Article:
City Museum, St. Louis

A week ago, I drove to St. Louis, MO, for the day with my sister Lauren to see a concert. We arrived early and had several hours to kill, so we took up the suggestion of one of Lauren’s friends who recommended visiting the City Museum.  We knew very little about the museum before we walked through the front doors.

img_8835The City Museum is difficult to describe; often called a playground for adults or a artsy funhouse, it is 600,000 square feet of weirdness. Upon entering, Lauren and I faced a large atrium where we were attacked by stimuli in every direction: a long slide full of shrieking children, a giant tunnel whose entrance was the mouth of a white whale, columns covered in shards of mirrors, mosaic-tiled sloping floors, a ceiling dripping with silvery feathers.

When I looked for a map, I saw a sign that stated no maps existed; the purpose of the museum was to let yourself get lost and find your own route, making discoveries along the way. Lauren and I began walking through the first floor. We heard noises above us and looked up to see people in the ceiling, crawling through wire-framed human habitrails. Ramps and stairs took us to dark corners and hidden alcoves; I wouldn’t have minded having my camping headlamp. Upon entering one of the tunnels, we saw that the way out was to climb through a hole in the floor.

img_8768“I am too hungover to go down that,” Lauren said. We backtracked and found another way through.

The City Museum reminded me of the House on the Rock in Spring Green, Wisconsin, another twisty-turny maze of curiosities, arty weirdness, and bizarro reality. As we traveled up to the City Museum’s roof, the spirit of the place began to inhabit us. I defied my fear of heights to climb into an airplane frame hovering in the sky, 10 flights above St. Louis’s sidewalks. I got down on my hands and knees to pass through a crawlspace in order to access a spherical birdcage suspended in the air. We rode a 10-story tornado slide from the roof to the caves; the slide circled a dark stairwell and as I shuttled around the dimly-lit tight curves, I could imagine myself passing into another dimension. We tried to escape the large cave, trying one tunnel after another which all seemed to lead us back to a rock formation lit by a glowing crystal. Somewhere on another floor, an organ began to play, and its haunting music drifted to where we stood lost in the dark.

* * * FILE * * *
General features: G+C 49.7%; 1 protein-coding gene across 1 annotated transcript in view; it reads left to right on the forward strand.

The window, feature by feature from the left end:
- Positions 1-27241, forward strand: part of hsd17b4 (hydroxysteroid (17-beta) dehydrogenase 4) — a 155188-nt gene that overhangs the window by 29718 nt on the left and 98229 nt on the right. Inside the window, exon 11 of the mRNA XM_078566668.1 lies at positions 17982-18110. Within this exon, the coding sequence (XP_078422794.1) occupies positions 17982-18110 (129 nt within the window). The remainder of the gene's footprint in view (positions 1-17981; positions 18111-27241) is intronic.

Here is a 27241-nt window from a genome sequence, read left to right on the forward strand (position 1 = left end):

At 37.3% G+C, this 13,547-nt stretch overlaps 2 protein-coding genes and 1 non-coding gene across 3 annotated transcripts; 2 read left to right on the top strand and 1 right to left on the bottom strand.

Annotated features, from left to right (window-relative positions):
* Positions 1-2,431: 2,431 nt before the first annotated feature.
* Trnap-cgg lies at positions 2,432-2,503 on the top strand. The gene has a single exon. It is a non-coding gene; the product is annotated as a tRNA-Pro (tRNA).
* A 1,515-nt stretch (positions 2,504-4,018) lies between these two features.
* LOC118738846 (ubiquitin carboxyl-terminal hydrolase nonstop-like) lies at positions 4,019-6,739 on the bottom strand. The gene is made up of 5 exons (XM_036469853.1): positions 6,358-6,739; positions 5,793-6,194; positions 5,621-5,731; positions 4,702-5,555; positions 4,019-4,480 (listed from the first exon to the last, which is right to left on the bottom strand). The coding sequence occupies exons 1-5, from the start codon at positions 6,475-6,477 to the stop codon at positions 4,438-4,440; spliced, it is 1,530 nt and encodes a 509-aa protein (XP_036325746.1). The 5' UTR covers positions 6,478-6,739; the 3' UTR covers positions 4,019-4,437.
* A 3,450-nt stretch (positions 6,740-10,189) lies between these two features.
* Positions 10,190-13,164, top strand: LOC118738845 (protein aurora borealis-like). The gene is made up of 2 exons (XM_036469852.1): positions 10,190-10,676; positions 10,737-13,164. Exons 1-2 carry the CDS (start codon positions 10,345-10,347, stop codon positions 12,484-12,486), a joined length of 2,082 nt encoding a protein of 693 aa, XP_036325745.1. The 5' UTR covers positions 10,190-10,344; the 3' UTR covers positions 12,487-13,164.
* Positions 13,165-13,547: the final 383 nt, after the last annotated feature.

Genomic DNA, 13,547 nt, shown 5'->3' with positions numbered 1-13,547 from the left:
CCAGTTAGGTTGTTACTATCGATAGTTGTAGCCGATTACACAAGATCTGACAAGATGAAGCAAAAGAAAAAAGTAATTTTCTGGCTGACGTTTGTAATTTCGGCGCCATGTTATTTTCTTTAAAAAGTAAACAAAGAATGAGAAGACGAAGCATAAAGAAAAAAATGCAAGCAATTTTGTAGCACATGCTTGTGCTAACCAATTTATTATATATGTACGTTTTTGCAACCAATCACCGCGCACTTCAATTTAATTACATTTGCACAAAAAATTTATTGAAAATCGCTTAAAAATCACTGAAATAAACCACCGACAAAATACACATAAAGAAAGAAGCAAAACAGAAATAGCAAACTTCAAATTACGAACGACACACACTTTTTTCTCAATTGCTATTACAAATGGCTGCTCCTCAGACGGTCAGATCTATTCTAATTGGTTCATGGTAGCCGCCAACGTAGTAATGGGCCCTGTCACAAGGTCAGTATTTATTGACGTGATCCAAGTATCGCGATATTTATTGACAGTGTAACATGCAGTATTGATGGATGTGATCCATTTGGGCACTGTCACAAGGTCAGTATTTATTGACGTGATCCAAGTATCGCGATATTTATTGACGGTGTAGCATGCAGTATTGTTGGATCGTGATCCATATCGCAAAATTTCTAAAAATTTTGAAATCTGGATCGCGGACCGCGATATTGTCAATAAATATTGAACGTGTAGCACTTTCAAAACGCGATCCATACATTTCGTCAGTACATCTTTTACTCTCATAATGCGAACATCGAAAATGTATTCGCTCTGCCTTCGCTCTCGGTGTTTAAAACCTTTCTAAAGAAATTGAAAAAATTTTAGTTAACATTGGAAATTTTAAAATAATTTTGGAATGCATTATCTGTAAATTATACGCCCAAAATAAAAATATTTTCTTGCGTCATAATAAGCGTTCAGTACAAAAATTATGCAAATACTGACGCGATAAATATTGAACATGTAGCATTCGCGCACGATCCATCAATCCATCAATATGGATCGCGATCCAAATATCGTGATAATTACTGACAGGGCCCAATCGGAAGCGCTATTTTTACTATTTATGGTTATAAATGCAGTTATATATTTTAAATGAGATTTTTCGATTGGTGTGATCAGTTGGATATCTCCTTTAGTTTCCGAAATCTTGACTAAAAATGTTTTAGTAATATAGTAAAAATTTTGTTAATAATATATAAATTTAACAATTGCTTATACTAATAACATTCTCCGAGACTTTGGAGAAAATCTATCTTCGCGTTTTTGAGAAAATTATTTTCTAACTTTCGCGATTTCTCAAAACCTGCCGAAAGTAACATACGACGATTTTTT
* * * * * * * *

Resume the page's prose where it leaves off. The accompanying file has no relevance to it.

The museum reawakened memories of our favorite childhood fantasy movies from childhood and beyond, causing us to make references such as:

  • “I halfway expect to turn a corner and drop into a shaft where the Helping Hands from Labyrinth carry me down.”
  • Are those the oracles from Neverending Story? Do we need to pass a test to get through?
  • “This looks like the cave where Jon Snow lost his virginity.”

Our explorations ended in MonstroCity, an outdoor garden of ball pits with a snack bar. My palms and knees were dirty from crawling through tunnels, my clothes were grubby, and the muscles in my legs and arms twanged from pushing my way up cargo nets and down ladders. For a few hours on a Friday, I wasn’t a 37-year-old adult; I was a kid testing the tensile strength of something I wanted to climb. I was an explorer, willingly lost. I was someone who refused to believe that the fantasy worlds I grew up loving were anything other than real.

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